Nvidia's massive AI GPU has enough memory to make a gamer weep and even Jensen Huang's wondering 'if this could play Crysis?'

The DGX GH200 super GPU superimposed on a purple background.
(Image credit: Nvidia)

Nvidia has announced its new Grace Hopper superchip at its Computex keynote, and its massive memory is enough to make the entire RTX 40-series weep. Further than that, it's packing eight of them into what Jensen Huang calls "one giant GPU" with the DGX GH200—an absolutely mega superserver to accelerate AI.

The superchip comes with 576GB of GPU memory, including 96GB of HBM3 memory and 480GB of LPDDR5. Considering even the 24GB of GDDR6X on the RTX 4090, it makes for stark comparison to what we're used to over in GeForce land.

Huang says the superchip has "practically the entire computer" on it, including 72 ARM CPUs, and Nvidia's grabbing eight of them to stuff inside the DGX GH200—a good couple of racks worth of AI servers. 

The DGX GH200 is big, both literally and figuratively. We're looking at 150 miles of fibre optic cables, and 2000 fans that can recycle 70,000 cubic feet per minute of air. "It can probably recycle the air in this entire room in a couple of minutes", says Huang. 

And at 40,000 pounds in weight, the DGX GH200 is "four elephants, one GPU." In other words, you're not going to fit one in your study. But I guess that's part of the beauty of cloud based acceleration—you don't have to.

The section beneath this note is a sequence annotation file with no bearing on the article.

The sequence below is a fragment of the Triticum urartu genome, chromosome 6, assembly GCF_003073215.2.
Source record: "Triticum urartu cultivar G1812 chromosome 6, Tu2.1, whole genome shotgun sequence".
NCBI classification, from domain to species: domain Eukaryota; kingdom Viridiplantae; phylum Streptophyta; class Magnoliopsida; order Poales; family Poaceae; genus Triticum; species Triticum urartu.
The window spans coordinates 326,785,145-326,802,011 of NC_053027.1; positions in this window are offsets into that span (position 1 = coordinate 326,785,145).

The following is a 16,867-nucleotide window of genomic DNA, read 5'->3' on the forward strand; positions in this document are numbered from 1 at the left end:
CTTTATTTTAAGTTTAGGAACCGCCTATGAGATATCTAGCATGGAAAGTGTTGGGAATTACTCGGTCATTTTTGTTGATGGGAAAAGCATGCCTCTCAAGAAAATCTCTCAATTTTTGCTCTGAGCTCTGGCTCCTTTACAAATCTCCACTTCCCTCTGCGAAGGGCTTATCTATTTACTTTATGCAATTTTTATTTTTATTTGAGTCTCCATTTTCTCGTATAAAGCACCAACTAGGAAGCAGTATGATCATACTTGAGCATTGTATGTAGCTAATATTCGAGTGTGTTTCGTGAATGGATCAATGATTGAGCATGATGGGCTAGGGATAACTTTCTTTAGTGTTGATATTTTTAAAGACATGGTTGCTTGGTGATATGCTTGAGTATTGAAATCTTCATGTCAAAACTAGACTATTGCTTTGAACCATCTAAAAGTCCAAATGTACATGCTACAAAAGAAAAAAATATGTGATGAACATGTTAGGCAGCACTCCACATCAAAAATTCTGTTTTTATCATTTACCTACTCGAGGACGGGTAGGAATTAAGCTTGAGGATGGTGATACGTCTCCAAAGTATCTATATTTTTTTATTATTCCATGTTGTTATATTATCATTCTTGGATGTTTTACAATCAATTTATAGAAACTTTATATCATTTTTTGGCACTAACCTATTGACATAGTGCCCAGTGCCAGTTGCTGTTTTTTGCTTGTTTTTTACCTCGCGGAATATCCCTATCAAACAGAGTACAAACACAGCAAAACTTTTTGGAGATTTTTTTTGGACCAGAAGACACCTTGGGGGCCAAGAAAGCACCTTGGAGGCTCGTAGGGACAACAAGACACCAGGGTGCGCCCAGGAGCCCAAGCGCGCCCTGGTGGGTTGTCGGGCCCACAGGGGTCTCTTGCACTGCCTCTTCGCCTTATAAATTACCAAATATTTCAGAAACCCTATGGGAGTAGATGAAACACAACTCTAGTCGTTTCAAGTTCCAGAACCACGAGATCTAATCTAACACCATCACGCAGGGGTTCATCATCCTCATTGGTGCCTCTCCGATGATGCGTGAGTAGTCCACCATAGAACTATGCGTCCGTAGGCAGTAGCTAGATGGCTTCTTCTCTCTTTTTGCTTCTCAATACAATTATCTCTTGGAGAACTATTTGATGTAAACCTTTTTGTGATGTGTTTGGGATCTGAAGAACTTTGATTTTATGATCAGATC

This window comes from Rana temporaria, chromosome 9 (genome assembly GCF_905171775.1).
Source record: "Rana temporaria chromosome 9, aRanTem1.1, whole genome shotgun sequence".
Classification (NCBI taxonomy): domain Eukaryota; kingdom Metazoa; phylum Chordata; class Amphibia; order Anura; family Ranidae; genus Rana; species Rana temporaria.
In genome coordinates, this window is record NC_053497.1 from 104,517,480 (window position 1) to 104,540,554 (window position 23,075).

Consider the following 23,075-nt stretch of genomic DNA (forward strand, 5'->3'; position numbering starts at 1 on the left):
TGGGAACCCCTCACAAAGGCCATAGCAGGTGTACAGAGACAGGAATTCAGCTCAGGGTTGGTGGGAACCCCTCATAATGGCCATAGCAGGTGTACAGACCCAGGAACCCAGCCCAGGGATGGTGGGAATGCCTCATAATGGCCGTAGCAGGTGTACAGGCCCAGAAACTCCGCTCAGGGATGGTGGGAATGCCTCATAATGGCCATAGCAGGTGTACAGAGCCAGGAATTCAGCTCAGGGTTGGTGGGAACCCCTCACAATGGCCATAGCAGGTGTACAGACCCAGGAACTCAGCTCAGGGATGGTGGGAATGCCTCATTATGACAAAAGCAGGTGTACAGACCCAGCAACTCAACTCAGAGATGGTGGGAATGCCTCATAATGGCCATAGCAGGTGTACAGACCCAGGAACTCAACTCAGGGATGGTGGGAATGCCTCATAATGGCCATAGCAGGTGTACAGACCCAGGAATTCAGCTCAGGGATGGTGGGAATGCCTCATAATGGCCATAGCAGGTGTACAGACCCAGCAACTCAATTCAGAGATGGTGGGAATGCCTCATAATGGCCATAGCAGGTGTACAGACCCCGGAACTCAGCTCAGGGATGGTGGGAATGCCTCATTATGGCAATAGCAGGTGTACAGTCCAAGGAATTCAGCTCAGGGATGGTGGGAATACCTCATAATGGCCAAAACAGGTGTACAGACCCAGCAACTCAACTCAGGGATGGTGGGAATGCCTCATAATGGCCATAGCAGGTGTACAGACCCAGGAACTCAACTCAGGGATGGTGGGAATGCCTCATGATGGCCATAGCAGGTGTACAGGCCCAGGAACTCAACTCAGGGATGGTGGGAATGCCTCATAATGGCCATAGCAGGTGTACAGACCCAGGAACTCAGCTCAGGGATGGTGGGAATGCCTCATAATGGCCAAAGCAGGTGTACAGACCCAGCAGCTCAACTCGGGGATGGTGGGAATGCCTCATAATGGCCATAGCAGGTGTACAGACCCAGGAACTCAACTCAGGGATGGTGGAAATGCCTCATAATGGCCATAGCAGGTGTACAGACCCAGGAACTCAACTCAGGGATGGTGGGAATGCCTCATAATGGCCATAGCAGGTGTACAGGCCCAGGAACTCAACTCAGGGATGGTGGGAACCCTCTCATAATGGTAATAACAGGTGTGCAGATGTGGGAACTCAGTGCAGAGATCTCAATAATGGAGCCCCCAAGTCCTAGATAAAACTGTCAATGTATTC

Not that we could afford one anyway, considering the price this monster is likely to be. Nvidia didn't confirm the price tag we can expect, but I'd bet on it being eye-watering.

Between the eight Grace Hopper chips in the DGX GH200 sits 900GB/s worth of chip to chip links from NVLink switches. Once combined, that puts it altogether in the region of an exaflop in computing power.

(Image credit: Nvidia)
Your next upgrade

(Image credit: Future)

Best CPU for gaming: The top chips from Intel and AMD
Best gaming motherboard: The right boards
Best graphics card: Your perfect pixel-pusher awaits
Best SSD for gaming: Get into the game ahead of the rest

And of course, between some sporadic Mandarin standup comedy, Jensen panders to the gamers in the audience with "I wonder if this could play Crysis? Only gamers will get that joke."

Of course Nvidia isn't moving away from gaming, despite our musings around a recent earning call, but it's clear the focus for the future is on AI. Considering Nvidia just announced ACE for Games, an AI toolset that lets developers create NPCs that can talk back to you in real-time. Nvidia's already confirmed that the system will run on Nvidia DGX Cloud but could also run on a regular ol' GPU.

Katie Wickens
Hardware Writer

Screw sports, Katie would rather watch Intel, AMD and Nvidia go at it. Having been obsessed with computers and graphics for three long decades, she took Game Art and Design up to Masters level at uni, and has been demystifying tech and science—rather sarcastically—for three years since. She can be found admiring AI advancements, scrambling for scintillating Raspberry Pi projects, preaching cybersecurity awareness, sighing over semiconductors, and gawping at the latest GPU upgrades. She's been heading the PCG Steam Deck content hike, while waiting patiently for her chance to upload her consciousness into the cloud.